PAUL: So, Kyle, when we look at who is involved here, the president's sons, the RNC chair, you wonder what the dynamic is amongst them. You got these family members with political players.

[06:30:00] Help us understand what might be going on behind closed doors.

KYLE FELDSCHER, REPORTER, WASHINGTON EXAMINER: Sure. Well, it's not usual for the president's close advisers, outside the White House for the president have close advisors outside of the White House and have them meet with outside groups. However it's a little unusual for those close advisers to be your sons who are also in charge of your business.

So the dynamic here is a little strange because it's just -- you have to wonder, you know, Eric and Donald Jr. are both in charge of President Trump's business. So are they not only, you know, acting in the best interest of their father but acting in the best interest of the Trump organization? That is something that has to be thought about here as well. So it's definitely an unusual situation all around.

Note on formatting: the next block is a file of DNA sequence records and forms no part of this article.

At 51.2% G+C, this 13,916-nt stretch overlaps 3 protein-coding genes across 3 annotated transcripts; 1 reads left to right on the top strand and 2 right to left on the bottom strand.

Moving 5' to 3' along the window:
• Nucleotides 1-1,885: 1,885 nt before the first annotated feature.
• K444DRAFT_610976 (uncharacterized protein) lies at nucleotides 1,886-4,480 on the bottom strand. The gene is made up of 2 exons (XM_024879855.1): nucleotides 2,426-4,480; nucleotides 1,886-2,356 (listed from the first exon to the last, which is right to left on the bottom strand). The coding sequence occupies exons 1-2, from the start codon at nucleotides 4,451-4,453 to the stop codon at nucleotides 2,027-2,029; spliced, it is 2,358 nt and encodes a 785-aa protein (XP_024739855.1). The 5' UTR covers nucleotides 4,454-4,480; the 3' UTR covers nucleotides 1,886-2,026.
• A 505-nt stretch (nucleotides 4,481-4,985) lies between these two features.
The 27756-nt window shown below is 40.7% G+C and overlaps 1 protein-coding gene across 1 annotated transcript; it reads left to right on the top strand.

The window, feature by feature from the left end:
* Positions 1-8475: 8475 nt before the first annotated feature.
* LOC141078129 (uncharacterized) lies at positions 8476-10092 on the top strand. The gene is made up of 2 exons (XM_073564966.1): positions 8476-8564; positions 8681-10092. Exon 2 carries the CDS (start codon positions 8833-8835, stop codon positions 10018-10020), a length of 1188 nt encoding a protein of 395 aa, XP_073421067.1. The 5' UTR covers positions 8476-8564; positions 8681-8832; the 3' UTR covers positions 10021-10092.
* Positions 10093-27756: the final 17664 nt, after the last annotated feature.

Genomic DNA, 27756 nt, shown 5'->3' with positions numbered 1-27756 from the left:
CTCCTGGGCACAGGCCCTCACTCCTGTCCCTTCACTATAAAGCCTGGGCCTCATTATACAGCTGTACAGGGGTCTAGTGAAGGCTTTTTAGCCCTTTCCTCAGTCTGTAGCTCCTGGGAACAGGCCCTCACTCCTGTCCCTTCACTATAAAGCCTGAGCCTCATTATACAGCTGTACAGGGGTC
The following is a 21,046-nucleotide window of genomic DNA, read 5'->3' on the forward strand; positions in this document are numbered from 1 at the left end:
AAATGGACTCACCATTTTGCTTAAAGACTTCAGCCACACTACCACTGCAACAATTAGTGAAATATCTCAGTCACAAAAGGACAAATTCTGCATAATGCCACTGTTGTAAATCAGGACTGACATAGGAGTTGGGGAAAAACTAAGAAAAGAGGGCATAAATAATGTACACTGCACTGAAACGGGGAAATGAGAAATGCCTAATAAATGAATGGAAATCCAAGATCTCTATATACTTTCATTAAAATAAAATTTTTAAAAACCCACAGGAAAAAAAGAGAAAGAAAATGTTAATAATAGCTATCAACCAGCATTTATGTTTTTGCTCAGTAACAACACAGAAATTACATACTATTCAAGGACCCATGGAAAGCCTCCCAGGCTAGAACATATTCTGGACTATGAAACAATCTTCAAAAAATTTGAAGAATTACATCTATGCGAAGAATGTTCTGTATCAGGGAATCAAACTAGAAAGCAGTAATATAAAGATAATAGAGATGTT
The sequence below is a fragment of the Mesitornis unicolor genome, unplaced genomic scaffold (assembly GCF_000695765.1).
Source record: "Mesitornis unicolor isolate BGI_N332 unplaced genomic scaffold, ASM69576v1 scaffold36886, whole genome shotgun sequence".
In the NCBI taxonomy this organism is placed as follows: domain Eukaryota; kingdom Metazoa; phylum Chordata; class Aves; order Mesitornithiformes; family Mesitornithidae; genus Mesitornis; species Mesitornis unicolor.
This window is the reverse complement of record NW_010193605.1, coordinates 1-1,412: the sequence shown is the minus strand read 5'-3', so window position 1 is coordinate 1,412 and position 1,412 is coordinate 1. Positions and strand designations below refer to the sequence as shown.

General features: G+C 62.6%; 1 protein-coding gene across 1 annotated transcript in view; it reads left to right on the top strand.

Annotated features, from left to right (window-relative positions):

PAUL: Julian, talk a little bit more about that, will you? There have to be some questions about is this ethical to have the people who are running your business be so politically involved?

JULIAN E. ZELIZER, CNN POLITICAL ANALYST: Sure. Look. This ethics question has been front and center since the presidency began. The solution for President Trump was to hand off the business to Eric and Donald. And we thought or heard they wouldn't be involved in politics and White House discussions. And, yet, according to what we are hearing, here they are and people in the room are aware of this.

And this is one of the major problems facing this administration. The line between the Trump business and the Trump White House is very blurry and this is an example of where other people in the room are not 100 percent sure what the major motivation is of the Trump family facing them. So I think it is a big and legitimate problem.